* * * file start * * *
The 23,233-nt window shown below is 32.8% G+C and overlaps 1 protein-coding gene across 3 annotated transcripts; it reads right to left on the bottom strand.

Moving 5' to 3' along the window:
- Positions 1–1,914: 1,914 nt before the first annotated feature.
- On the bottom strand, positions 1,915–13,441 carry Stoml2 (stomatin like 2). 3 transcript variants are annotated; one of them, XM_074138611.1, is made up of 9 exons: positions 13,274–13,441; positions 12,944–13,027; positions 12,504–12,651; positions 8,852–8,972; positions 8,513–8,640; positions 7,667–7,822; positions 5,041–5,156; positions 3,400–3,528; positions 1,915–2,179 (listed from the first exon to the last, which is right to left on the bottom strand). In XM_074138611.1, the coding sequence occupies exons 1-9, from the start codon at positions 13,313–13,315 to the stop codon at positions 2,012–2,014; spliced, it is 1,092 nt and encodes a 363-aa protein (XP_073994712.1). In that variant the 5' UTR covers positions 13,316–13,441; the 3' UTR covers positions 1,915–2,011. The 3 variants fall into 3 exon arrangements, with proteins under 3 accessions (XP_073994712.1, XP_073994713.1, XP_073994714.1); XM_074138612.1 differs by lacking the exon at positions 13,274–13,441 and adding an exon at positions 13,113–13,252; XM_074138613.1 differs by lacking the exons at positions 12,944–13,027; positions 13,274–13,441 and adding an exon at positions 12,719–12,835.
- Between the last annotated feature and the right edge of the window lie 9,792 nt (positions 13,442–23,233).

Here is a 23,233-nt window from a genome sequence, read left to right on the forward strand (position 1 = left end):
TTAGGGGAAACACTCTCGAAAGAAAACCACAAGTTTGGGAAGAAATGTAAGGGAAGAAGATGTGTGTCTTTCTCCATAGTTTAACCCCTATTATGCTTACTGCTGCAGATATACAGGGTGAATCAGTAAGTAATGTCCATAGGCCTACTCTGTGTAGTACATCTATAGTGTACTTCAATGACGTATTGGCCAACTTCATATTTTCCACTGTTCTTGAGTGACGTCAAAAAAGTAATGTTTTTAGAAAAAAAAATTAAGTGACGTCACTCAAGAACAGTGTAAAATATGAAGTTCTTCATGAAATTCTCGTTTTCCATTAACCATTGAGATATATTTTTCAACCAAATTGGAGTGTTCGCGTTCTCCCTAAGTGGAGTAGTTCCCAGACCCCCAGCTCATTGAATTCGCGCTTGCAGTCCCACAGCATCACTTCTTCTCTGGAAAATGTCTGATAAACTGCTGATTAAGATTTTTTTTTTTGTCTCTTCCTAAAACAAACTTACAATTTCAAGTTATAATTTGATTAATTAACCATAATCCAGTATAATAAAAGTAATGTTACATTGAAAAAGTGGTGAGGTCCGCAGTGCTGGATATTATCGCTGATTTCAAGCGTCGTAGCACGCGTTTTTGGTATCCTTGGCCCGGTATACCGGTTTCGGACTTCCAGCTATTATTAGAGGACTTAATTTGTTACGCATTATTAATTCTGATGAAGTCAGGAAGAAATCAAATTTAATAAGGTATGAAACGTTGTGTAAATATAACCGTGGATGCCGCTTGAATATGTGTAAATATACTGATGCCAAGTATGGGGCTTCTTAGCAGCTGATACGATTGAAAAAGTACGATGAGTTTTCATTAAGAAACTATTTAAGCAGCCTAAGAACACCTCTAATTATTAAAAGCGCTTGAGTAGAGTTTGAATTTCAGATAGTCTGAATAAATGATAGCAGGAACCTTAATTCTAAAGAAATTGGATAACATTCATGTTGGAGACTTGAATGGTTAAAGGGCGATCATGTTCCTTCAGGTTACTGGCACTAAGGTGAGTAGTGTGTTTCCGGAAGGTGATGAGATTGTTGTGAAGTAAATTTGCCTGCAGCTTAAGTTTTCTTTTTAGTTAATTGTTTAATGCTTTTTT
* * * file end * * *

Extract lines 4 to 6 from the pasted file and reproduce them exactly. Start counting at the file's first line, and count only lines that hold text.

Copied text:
- On the bottom strand, positions 1,915–13,441 carry Stoml2 (stomatin like 2). 3 transcript variants are annotated; one of them, XM_074138611.1, is made up of 9 exons: positions 13,274–13,441; positions 12,944–13,027; positions 12,504–12,651; positions 8,852–8,972; positions 8,513–8,640; positions 7,667–7,822; positions 5,041–5,156; positions 3,400–3,528; positions 1,915–2,179 (listed from the first exon to the last, which is right to left on the bottom strand). In XM_074138611.1, the coding sequence occupies exons 1-9, from the start codon at positions 13,313–13,315 to the stop codon at positions 2,012–2,014; spliced, it is 1,092 nt and encodes a 363-aa protein (XP_073994712.1). In that variant the 5' UTR covers positions 13,316–13,441; the 3' UTR covers positions 1,915–2,011. The 3 variants fall into 3 exon arrangements, with proteins under 3 accessions (XP_073994712.1, XP_073994713.1, XP_073994714.1); XM_074138612.1 differs by lacking the exon at positions 13,274–13,441 and adding an exon at positions 13,113–13,252; XM_074138613.1 differs by lacking the exons at positions 12,944–13,027; positions 13,274–13,441 and adding an exon at positions 12,719–12,835.
- Between the last annotated feature and the right edge of the window lie 9,792 nt (positions 13,442–23,233).

Here is a 23,233-nt window from a genome sequence, read left to right on the forward strand (position 1 = left end):